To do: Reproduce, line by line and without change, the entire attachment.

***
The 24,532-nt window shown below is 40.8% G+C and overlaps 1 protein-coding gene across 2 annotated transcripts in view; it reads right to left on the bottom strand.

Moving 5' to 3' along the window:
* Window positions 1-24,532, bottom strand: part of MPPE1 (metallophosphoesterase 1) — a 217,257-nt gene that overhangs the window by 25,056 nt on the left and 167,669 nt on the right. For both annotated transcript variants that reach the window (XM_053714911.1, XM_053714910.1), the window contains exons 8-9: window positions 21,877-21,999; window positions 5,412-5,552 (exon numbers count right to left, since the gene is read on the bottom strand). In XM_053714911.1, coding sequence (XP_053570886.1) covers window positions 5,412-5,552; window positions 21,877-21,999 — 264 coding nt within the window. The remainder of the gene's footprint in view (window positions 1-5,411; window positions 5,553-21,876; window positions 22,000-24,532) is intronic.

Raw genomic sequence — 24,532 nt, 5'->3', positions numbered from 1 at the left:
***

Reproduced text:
The 24,532-nt window shown below is 40.8% G+C and overlaps 1 protein-coding gene across 2 annotated transcripts in view; it reads right to left on the bottom strand.

Moving 5' to 3' along the window:
* Window positions 1-24,532, bottom strand: part of MPPE1 (metallophosphoesterase 1) — a 217,257-nt gene that overhangs the window by 25,056 nt on the left and 167,669 nt on the right. For both annotated transcript variants that reach the window (XM_053714911.1, XM_053714910.1), the window contains exons 8-9: window positions 21,877-21,999; window positions 5,412-5,552 (exon numbers count right to left, since the gene is read on the bottom strand). In XM_053714911.1, coding sequence (XP_053570886.1) covers window positions 5,412-5,552; window positions 21,877-21,999 — 264 coding nt within the window. The remainder of the gene's footprint in view (window positions 1-5,411; window positions 5,553-21,876; window positions 22,000-24,532) is intronic.

Raw genomic sequence — 24,532 nt, 5'->3', positions numbered from 1 at the left: